Fern Ling Chettle

The Electricity of Every Living Thing

Katherine May as a Role Model

Katherine May is an autistic author of fiction and memoir based in the UK. But what makes her a role model for neurodivergent creatives? 


Katherine May, promotional image for 'Current, flows: autism, creativity and learning' - Created by  Matti Blume, sourced on the Playing A Part: Autistic Girls website . 

In her car one afternoon, Katherine May heard a woman being interviewed on the radio about her experiences being autistic. Suddenly, everything made sense. Katherine recognised in herself the qualities being described, and took her suspicions to her GP and a private psychologist where she received her own diagnosis. 

Reconciling the past through a new lens

Reflecting on her childhood, Katherine notes that “I never felt like I was allowed to see myself as different in a positive way”. Dispelling the autistic stereotypes she had often overheard growing up about how autistic individuals lack empathy, Katherine sees now that “Actually autistic people can experience emotions very deeply and they can get really overwhelmed by their sense of empathy, which is how I often feel”. 

In 2015, she set out to walk the 630-mile South West Coast Path in the UK. Having only received her diagnosis in her late 30s, there was so much to process, so much reflection and re-assessing that Katherine felt she needed to do. In a world filled with so much stigma and expectation, particularly towards mothers and wives, Katherine searched for a kinder understanding of herself. Her experiences on this long walk formed her 2018 memoir The Electricity of Every Living Thing, which went on to become an international bestseller. 

My world is made up of tiny electric shocks. Every living thing carries its own current, and this finds its earth through me. Every unexpected touch, every glance, has a charge.” - excerpt from The Electricity of Every Living Thing (2018) 

Releasing the weight of masking

Throughout her writing, and in her second book ‘Wintering: The Power of Rest and Retreat in Difficult Times, Katherine explores the necessity of taking pause from the overwhelming state of the world. In particular, she examines what has led her to feel unable to ‘let her mask down’, to stop feeling as though she needs to pretend to be someone else. Describing herself as “a parrot, a mynah bird”, she has spent her adult life carefully learning sets of gestures and social behaviors, whilst underneath rose “raw, boiling chaos”. Reflecting on being in the woods, Katherine notes “Perhaps walking is the only place I don’t have to pass?”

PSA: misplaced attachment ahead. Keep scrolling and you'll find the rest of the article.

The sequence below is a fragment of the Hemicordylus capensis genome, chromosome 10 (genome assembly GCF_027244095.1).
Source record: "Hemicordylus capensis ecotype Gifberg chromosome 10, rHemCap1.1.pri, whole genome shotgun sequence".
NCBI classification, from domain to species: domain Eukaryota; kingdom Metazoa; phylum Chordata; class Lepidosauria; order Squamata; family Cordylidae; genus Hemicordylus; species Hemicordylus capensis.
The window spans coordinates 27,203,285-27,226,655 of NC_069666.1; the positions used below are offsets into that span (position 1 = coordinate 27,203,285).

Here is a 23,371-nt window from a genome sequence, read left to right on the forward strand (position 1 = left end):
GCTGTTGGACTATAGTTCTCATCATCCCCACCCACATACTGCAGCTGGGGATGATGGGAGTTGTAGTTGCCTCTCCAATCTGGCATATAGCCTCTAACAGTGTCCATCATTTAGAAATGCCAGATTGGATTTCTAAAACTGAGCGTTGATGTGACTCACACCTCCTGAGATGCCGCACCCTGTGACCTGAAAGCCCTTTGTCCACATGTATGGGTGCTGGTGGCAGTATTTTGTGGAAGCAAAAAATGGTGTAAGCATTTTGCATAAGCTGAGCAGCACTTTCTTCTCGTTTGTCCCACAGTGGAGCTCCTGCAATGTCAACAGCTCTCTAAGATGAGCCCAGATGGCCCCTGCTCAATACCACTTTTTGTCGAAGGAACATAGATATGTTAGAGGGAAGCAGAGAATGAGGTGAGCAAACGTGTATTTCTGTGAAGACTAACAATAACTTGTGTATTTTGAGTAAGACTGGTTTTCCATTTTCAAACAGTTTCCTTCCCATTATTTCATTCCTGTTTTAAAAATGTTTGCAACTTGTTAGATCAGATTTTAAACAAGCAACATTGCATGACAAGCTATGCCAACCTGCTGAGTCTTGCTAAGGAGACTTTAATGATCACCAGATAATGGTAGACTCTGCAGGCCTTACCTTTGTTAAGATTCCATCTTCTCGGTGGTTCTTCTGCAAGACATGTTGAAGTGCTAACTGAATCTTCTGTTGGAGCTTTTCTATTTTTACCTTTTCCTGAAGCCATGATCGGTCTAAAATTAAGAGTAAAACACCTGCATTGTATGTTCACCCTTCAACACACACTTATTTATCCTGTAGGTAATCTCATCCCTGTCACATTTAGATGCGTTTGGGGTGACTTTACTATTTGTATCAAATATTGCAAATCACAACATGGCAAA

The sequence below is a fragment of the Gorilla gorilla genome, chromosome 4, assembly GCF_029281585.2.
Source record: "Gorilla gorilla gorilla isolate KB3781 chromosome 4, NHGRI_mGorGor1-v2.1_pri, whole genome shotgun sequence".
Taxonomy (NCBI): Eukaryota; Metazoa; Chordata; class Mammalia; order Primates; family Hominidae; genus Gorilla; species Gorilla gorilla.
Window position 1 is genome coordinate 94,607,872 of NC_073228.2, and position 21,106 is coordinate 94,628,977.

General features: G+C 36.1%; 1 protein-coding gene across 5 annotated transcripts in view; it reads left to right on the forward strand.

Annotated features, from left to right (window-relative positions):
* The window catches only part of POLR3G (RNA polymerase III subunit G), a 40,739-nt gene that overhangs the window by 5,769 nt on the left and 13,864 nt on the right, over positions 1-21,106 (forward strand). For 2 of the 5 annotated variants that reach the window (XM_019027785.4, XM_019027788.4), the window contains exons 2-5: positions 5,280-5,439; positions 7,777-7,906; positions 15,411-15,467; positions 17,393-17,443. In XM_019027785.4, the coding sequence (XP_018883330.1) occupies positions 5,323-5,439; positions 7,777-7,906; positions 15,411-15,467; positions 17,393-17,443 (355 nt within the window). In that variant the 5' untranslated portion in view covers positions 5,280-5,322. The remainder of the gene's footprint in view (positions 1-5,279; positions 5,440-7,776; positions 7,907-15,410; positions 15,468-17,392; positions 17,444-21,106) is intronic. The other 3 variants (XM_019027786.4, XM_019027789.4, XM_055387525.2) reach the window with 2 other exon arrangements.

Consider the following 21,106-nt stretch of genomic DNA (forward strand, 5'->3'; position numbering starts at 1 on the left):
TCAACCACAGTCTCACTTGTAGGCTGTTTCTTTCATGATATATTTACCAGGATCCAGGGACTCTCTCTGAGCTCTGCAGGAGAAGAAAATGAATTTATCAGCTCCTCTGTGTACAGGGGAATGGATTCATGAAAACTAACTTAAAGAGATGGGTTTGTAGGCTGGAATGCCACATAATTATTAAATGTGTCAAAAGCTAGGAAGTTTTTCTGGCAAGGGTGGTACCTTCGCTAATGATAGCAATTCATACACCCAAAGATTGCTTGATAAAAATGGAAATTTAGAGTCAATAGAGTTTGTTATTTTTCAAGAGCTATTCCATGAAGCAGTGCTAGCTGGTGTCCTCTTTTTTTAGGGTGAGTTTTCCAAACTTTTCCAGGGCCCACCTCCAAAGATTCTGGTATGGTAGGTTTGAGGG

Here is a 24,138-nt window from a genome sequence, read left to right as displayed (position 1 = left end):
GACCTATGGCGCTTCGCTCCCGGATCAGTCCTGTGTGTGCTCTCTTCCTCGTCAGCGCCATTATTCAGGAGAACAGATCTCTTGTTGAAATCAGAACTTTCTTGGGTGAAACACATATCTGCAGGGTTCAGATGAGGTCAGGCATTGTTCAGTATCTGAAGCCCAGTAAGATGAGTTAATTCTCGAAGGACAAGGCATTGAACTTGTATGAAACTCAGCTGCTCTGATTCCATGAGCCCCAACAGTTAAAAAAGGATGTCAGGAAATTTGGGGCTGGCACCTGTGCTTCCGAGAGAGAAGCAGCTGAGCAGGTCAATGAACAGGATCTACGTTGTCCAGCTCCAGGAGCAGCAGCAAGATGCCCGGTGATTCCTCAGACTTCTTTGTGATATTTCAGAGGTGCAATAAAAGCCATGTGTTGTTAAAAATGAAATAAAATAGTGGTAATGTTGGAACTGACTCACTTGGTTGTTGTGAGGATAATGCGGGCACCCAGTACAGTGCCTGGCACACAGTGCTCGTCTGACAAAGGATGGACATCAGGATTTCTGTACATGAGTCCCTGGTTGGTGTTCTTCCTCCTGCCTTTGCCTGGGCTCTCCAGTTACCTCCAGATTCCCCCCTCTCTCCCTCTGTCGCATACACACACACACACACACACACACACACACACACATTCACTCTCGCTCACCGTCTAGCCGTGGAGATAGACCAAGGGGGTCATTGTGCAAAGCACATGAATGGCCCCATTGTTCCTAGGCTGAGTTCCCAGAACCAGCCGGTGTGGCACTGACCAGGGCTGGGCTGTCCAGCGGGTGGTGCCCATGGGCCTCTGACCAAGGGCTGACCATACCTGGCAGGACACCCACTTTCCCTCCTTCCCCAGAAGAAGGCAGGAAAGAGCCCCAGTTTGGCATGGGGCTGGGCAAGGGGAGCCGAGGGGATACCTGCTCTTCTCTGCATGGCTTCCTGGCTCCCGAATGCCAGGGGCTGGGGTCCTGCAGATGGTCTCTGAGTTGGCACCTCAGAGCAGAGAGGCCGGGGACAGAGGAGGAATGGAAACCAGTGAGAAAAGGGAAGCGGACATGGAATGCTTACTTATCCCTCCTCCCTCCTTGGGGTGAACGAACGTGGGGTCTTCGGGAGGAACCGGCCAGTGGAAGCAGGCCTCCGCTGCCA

Since the release of both her books, Katherine has documented her search for balance in her now-celebrated podcast How We Live Now, which asks the questions: How do we stay soft in a world determined to harden? How do we ride the waves of our anger, sorrow and exhaustion, and still find space for wonder, hope and joy? At the center of her perspective, is the understanding of how being autistic shapes the way she experiences the world. When asked in interviews how it once felt to be applauded for ‘passing so well’ and masking to the point that ‘others couldn’t even tell’, Katherine has this to say:

“Imagine submitting yourself to an operation that changes all that you are, your way of relating to other people, your way of thinking, and your way of perceiving the world. I don’t want a cure for being myself.”


Here are some more resources about how Katherine May serves as a positive example of autistic representation: 

“Do You Feel, ‘the Electricity of Every Living Thing’? Memoir of Autistic Author, Adventurer Katherine May.” Disability Arts Online, 26 Jan. 2022.

“Public Event - Playing a/Part: Autistic Girls, Identities and Creativity - Research at Kent.” Playing A/Part: Autistic Girls, Identities and Creativity, 14 Sept. 2021. 

Archer, Elizabeth. “Autism Diagnosis: I Knew I Was Different but Didn’t Know I Had Autism.” Express.Co.Uk, 7 May 2018.